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SUSTAINABLE BANKING



GREENLEAF PUBLISHING invites contributions in the area of Sustainable Banking 
for a special issue of the journal 'Greener Management International' (GMI) 
to be Guest-Edited by Leon Klinkers (PricewaterhouseCoopers), Dr Jan Jaap 
Bouma (Erasmus University) and Marcel Jeucken (RaboBank).
As early as the Earth Summit in 1992, banks issued a declaration on the 
financial sector and sustainable development. The 'Statement by Banks on the 
Environment and Sustainable Development', organised by UNEP, was revised in 
1997 to 'Financial Services' and has now been signed by over 100 financial 
organisations who endorse the need to take account of environmental issues in 
their operational and decision-making procedures. The statement was emulated 
by the insurance sector in March 1996 at the Berlin meeting of the Climate 
Change Convention. Many analysts believe that there are strong incentives - 
both internal and external - for banks and insurance companies to take an 
interest such issues. For instance:

 The management of financial, legal and reputational risks associated with 
environmental issues that may arise within credit or investment activities. 
 The improvement of internal operational efficiency and the reduction of 
operating costs. 
 Opportunities to develop new financial products and services linked to 
environmental or social performance. 
 Pressures from both corporate and retail customers to demonstrate sound 
environmental/social performance. 
 Competition from other financial services organisations, nationally and 
internationally seeking to improve market positioning through the adoption 
and implementation of environmental policies.

Many financial service providers have introduced environmental policies. 
However, at present, there are wide variations - even between leading 
organisations - in the precise scope and content of these policies. Among the 
signatories to the (unaudited) UNEP statement, for example, research 
undertaken by London-based Green Alliance in 1997 found only patchy progress 
towards integrating environmental considerations into activities - 
particularly with regard to investment policies and new products and 
services. More recent research on the same grouping by PricewaterhouseCoopers 
indicates that considerable problems remain in translating environmental 
considerations into tangible financial performance - a problem exacerbated by 
the lack of comparable performance data. On this latter point, UK consultants 
SustainAbility have argued that the financial community should be playing 'a 
pivotal role' in asking more questions and requiring fuller financial 
disclosure by companies both to screen investments and minimise risk as well 
as encouraging the use of greater benchmarking in company reports.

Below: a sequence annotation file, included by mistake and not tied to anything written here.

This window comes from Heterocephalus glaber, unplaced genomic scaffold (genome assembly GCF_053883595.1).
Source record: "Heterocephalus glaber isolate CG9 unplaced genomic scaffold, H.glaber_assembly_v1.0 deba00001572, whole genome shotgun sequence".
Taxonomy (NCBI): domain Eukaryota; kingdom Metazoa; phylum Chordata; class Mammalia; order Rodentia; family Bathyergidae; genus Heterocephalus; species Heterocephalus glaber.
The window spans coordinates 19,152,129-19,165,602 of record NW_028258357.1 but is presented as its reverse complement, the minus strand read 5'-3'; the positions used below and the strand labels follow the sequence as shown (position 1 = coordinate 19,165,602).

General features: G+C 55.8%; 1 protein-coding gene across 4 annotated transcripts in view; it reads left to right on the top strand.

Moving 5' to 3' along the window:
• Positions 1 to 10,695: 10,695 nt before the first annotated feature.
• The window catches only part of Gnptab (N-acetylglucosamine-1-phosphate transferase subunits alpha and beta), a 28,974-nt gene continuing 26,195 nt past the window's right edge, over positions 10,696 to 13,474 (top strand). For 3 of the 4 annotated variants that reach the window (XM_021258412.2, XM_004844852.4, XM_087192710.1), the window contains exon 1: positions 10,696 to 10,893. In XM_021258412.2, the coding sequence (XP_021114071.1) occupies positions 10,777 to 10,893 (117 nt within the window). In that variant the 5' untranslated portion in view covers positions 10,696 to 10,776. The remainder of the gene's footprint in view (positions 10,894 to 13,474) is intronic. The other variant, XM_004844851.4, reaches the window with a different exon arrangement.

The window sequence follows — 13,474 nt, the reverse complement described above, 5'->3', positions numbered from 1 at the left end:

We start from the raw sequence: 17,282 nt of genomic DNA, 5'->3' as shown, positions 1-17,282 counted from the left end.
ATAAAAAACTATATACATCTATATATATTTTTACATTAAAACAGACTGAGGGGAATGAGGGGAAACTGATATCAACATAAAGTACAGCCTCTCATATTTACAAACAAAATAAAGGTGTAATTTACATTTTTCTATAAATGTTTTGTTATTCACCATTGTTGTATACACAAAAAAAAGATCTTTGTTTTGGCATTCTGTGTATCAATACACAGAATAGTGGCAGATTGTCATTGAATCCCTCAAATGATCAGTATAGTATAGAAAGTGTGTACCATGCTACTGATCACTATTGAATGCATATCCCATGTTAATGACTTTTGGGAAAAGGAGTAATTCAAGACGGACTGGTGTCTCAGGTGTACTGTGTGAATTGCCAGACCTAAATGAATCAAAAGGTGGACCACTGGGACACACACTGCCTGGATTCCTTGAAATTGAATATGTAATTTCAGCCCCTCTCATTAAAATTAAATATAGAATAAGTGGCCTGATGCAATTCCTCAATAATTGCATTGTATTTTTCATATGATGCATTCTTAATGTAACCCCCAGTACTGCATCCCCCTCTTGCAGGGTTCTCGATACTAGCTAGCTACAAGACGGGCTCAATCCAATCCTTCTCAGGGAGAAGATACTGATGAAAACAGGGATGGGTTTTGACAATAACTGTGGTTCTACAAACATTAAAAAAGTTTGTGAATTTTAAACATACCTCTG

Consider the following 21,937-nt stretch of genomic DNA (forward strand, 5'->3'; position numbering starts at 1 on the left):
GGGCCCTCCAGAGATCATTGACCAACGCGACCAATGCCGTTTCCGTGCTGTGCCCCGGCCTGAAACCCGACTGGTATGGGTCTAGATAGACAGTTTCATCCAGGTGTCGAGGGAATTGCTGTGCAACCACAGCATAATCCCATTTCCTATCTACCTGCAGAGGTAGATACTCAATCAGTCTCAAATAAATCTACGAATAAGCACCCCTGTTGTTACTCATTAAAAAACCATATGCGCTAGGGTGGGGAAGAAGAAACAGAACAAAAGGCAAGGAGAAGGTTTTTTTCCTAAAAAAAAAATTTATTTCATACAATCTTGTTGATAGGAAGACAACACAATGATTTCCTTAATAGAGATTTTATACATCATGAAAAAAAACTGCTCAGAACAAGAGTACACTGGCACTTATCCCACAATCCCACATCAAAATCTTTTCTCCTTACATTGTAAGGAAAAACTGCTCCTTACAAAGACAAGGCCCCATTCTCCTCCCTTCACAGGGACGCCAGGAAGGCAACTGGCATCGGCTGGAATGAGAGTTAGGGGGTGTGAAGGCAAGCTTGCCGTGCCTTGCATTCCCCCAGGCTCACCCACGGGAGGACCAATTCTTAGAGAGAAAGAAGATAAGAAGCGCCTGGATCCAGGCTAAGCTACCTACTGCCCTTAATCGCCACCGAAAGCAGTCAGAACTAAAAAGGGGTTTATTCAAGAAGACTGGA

The banking sector is now being confronted with both the consequences of 
environmental policy and the opportunities it presents. However, in order to 
provide new ecological services they will need appropriate tools.
The intention for the special issue of GMI is to present perspectives and 
case studies both from the financial services sector and academia from across 
the world in order to try to evaluate progress and provide answers on the 
sort of tools that may be useful in improving performance.
The editors are particularly interested in papers that address:

 The assessment of environment-related risk. 
 The development of environment/social-related products and services, such 
as green or ethical investment funds, or loans for environmental improvement 
projects. 
 Internal operational policies and practices. For example: property 
management; procurement; waste management and energy management. 
 Environmental training 
 Customer and stakeholder awareness-raising and communications, including 
both the reporting of environmental performance and the use of sponsorship. 
 Environmental investment and lending in developing countries - particularly 
with regard to technology transfer. 
 Environmental investment and lending in clean technologies, such as 
renewable energy. 
 The implications of climate change on banking policies 
 The role of international organisations

Schedule
Abstracts of 200-300 words should be sent to Dr Jan Jaap Bouma prior to 30 
June 1999. These should ideally be sent as e-mail attachments. Contributors 
whose abstracts are felt appropriate for the project will be invited to 
submit full papers for publication in the 'special issue' of 'Greener 
Management International' by 1 October 1999, which is scheduled for 
publication in November 1999.
For further information or to discuss ideas for contributions, please contact 
the Guest Editor contact point:

Dr Jan Jaap Bouma 
Erasmus Centre for Environmental Studies 
Erasmus University Rotterdam 
PO Box 1738 
3000 DR Rotterdam 
The Netherlands 
Tel: +31 10 408 2050 
Fax: +31 10 408 9104 
E-mail: bouma@mil.fsw.eur.nl

Sample copies of 'Greener Management International' and contribution 
guidelines relevant for the project can be obtained from:

John Stuart 
Managing Director 
Greenleaf Publishing 
Aizlewood Business Centre 
Aizlewood's Mill 
Sheffield S3 8GG 
UK 
Tel: +44 (0)114 282 3475 
Fax: +44 (0)114 282 3476 
e-mail: greenleaf@worldscope.co.uk 
http://www.greenleaf-publishing.com